How to Redesign a Website In 9 Steps
Organizations more frequently want to know how to redesign a website to help their business. Get it right, and you can improve your website’s performance, increasing leads and conversions.
The importance of having a well-functioning site has been something that’s grown in recent years, and perhaps this year more than ever. More emphasis is being placed on the user experience that a site can offer, and in fact in May 2021 Google is rolling out a new algorithm which will actively punish websites that offer poor site experiences.
This has naturally bumped up site rebrands and redesigns to a top priority.
But where do you start? What should you change? And who can help you? The good news is we’ve compiled a list of 9 steps for a smooth old to new makeover.
Follow them and learn how to redesign a website.
1. Know Why You’re Rebranding
Rebranding your website takes valuable resources, so before you invest, be sure you’re redesigning for the right reasons. Consider the phrase “If it ain’t broke, don’t fix it” when accessing your website’s rebranding needs. And base your , not just your gut instinct.
The main reason a website requires rebranding is a breakdown in communicating your brand’s message or a lack of a positive user experience, resulting in falling traffic and conversions. But to fix the problem, you first have to know what it is.
You find that out through analytical research and by asking questions like:
- Is my site ?
- How is the UX (user experience) performing?
- Are the plugins functioning correctly?
- Is it loading fast enough?
- Is our branding fulfilling our user’s intent?
- Have we changed our goals since launching?
- Is our branding up-to-date?
If you answered yes to any questions 1 to 4 – you need a technical update. 5 to 7 – It’s time for a rebrand. 1 to 7 – You need both.
2. Set Your Branding Team In Place
To ensure a smooth transition from old to new branding, you need a team with the right skillsets and experience. Otherwise, what should be an exciting time could quickly become a stressful undertaking that fails to achieve the required results.
You have three team options:
- In-house: If you have an in-house team up to the job, they’ll know your brand’s DNA and personality better than anyone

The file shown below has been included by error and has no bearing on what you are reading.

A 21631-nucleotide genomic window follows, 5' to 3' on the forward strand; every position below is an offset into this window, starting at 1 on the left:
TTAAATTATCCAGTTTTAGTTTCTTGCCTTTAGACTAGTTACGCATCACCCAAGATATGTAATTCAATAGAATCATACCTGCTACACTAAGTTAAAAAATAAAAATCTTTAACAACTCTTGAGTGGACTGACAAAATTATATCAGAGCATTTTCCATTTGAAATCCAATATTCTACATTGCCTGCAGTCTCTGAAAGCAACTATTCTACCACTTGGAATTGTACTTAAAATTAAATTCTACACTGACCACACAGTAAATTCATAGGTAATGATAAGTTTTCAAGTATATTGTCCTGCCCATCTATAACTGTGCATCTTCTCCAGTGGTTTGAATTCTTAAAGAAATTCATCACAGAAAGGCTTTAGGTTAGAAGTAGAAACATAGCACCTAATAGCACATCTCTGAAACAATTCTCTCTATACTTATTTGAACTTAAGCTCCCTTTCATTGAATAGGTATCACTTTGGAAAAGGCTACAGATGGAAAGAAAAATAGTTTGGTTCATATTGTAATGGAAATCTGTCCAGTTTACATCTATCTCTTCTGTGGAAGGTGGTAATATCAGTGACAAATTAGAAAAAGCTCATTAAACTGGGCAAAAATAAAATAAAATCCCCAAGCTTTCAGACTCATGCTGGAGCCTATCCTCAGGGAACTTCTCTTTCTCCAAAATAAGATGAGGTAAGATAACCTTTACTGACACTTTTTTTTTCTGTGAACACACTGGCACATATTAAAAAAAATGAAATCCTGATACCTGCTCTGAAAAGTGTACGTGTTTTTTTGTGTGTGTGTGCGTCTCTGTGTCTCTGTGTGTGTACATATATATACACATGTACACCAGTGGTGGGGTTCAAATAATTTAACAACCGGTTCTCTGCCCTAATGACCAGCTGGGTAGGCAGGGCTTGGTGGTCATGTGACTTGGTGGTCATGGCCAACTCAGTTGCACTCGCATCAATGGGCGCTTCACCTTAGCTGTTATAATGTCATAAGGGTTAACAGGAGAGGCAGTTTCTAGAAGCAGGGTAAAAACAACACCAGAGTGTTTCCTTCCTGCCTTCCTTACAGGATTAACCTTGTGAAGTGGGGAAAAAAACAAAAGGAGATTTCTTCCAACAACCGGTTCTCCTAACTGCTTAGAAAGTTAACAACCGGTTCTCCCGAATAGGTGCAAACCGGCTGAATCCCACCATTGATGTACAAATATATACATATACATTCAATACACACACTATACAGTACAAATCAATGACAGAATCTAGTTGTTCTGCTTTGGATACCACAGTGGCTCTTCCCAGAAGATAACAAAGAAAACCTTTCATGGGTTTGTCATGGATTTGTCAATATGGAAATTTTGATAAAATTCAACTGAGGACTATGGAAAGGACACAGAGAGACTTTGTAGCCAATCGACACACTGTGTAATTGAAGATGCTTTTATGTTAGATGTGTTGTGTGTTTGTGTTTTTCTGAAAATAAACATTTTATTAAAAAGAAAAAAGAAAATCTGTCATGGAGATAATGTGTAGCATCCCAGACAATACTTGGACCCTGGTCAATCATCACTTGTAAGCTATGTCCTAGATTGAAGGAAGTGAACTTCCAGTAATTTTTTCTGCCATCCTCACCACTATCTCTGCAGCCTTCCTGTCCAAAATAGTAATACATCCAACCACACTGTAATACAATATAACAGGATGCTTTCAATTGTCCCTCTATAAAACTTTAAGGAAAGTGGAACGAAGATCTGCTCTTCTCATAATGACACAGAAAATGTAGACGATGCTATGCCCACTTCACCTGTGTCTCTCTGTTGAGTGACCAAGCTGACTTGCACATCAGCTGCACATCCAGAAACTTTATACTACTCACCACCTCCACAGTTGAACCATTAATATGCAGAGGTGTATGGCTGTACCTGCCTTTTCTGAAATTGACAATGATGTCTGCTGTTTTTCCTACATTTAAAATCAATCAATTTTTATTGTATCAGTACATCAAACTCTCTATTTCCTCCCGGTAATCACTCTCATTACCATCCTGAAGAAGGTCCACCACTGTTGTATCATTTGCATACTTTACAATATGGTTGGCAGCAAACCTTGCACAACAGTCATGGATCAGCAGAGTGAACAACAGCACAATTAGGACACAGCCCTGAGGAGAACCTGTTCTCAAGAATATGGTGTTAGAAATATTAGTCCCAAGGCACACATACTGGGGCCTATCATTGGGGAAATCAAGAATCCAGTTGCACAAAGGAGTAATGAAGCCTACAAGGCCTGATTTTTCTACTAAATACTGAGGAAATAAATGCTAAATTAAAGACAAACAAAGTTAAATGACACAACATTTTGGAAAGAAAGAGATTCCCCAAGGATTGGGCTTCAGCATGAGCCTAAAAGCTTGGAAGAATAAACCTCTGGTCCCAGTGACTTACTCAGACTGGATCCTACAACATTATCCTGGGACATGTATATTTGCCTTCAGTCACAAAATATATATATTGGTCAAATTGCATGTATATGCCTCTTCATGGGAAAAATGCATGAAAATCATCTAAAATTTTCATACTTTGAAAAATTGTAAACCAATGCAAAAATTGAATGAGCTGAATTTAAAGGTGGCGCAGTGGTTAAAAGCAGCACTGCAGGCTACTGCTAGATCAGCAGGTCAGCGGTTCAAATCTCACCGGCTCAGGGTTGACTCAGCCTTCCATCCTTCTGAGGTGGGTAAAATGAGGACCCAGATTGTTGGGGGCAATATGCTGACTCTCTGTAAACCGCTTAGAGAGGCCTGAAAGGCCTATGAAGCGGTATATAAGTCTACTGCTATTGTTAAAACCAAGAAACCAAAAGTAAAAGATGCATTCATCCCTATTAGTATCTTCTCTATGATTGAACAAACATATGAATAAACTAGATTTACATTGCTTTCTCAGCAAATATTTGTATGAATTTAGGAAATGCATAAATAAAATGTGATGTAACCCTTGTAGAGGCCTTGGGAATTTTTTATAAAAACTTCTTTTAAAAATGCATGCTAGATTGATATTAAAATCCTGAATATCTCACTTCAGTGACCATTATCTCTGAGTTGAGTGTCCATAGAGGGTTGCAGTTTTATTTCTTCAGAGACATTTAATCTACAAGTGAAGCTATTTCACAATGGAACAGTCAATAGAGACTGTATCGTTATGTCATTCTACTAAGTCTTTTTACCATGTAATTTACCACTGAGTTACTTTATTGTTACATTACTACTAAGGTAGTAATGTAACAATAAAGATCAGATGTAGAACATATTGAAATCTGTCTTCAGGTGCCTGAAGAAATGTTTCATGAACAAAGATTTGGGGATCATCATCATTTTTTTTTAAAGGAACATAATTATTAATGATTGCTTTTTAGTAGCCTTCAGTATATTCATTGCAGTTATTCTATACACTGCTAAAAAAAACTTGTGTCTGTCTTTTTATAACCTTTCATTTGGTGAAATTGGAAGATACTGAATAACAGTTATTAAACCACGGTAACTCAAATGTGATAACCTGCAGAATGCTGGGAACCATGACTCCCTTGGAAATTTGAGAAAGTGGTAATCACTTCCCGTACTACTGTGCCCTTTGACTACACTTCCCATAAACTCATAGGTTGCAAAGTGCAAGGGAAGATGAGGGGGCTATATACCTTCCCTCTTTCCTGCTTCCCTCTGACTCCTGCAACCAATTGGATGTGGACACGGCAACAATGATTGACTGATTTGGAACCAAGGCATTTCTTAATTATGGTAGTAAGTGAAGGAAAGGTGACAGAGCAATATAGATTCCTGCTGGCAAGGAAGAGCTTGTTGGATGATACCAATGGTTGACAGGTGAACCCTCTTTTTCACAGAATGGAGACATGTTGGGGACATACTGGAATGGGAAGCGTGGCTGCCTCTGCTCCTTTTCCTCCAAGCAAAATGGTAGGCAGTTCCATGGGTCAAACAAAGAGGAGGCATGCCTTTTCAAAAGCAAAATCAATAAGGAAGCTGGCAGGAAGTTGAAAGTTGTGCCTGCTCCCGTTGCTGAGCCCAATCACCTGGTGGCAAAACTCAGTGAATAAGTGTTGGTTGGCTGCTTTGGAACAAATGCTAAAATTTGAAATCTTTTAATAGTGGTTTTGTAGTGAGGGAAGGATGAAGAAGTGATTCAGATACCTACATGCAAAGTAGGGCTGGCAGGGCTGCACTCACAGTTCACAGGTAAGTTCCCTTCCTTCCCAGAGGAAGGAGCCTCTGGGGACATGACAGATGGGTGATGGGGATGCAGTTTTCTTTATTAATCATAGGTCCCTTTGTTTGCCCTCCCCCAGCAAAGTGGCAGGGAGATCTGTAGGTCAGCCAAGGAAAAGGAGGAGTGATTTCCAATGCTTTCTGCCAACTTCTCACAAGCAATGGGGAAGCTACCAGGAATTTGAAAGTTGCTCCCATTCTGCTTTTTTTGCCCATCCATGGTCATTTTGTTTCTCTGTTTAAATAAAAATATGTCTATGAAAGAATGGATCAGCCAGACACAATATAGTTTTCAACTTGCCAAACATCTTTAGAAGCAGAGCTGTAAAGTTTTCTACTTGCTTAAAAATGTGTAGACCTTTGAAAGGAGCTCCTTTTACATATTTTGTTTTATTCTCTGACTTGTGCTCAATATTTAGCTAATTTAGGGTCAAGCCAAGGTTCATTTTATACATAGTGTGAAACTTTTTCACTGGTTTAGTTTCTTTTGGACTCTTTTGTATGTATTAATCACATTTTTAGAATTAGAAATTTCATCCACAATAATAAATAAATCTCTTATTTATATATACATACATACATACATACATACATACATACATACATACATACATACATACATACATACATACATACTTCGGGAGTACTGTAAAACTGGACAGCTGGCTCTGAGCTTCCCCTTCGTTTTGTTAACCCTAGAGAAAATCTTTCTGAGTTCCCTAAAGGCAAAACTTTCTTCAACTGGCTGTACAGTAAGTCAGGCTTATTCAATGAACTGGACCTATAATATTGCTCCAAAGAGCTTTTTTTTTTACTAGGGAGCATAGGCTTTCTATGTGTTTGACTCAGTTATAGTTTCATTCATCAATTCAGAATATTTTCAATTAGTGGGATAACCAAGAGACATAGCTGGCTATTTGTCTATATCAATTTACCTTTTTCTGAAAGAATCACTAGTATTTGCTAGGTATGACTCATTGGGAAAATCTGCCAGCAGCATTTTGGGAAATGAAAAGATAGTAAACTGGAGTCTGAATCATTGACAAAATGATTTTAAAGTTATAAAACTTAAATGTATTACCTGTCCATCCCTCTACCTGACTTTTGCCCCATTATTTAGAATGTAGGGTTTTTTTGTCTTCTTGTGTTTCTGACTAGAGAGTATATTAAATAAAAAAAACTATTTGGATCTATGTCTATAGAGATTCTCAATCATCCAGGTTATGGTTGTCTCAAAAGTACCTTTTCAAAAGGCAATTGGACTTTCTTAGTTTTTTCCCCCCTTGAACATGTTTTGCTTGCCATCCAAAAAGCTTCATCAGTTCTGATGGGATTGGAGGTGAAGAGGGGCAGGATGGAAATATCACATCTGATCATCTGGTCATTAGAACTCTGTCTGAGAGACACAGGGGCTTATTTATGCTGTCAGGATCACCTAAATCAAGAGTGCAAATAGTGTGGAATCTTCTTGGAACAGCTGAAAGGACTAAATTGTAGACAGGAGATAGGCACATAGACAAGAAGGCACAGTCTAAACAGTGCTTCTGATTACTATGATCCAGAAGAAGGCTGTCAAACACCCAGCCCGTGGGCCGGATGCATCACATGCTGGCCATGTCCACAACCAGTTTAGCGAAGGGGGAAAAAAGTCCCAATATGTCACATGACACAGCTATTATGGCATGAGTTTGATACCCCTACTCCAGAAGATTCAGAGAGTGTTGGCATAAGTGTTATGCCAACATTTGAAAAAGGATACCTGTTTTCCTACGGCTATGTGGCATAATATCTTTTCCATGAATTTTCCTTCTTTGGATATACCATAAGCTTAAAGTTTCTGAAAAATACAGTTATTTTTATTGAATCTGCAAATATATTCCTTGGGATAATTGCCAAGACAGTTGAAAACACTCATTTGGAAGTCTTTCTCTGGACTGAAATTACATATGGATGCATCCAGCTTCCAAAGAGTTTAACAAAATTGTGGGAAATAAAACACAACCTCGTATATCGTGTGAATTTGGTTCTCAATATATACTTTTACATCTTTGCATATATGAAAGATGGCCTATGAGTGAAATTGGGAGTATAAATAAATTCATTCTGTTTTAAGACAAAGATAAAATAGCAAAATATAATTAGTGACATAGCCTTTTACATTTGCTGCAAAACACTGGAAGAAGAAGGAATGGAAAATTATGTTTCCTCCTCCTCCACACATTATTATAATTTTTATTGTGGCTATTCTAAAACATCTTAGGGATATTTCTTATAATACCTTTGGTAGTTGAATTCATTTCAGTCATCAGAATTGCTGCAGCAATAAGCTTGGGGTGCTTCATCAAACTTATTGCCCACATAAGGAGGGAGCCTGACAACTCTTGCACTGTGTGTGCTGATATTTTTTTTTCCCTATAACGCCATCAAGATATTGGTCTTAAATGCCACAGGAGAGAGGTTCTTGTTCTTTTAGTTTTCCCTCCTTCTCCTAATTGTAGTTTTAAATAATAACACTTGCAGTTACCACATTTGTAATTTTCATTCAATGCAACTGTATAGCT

- Brand agency: While they won’t know your brand as intimately as an in-house team, they’ll have highly skilled and experienced professionals, know the latest design trends, and offer an unbiased perspective.
- Freelancers: However, if you only require help with specific design elements or your budget doesn’t stretch to employing a brand agency, a is a viable option.
3. Audit Your Branding
An audit’s an in-depth review of all the working parts of your website and provides crucial insights into what’s presently performing and what’s not.
While site analytical data will identify low performing pages and determine where visitors are “bouncing”, to tell you why.
Once completed, you’ll know which elements require your attention. However, you can’t change one design element of your branding without considering the implications it might have on another.
Brands are crafted with intention, with every element connected to and supporting each other, creating a working harmony that communicates your message in a way that engages your target audience. Before you implement change, arrange your steps, so they take your brand’s new design forward in unison.
4. Assess Your Users’ Journey
If your users get lost or frustrated while making the journey from landing page to purchase, they’re going to up and leave to a competitor, and no amount of rebranding will stop it from happening.
One of the most important aspects of learning how to redesign a website is discovering what your users are doing and what they aren’t doing that you want to be doing.
You must fully understand every action and emotion your users feel at each stage of their journey to ensure it’s as comfortable and seamless as possible.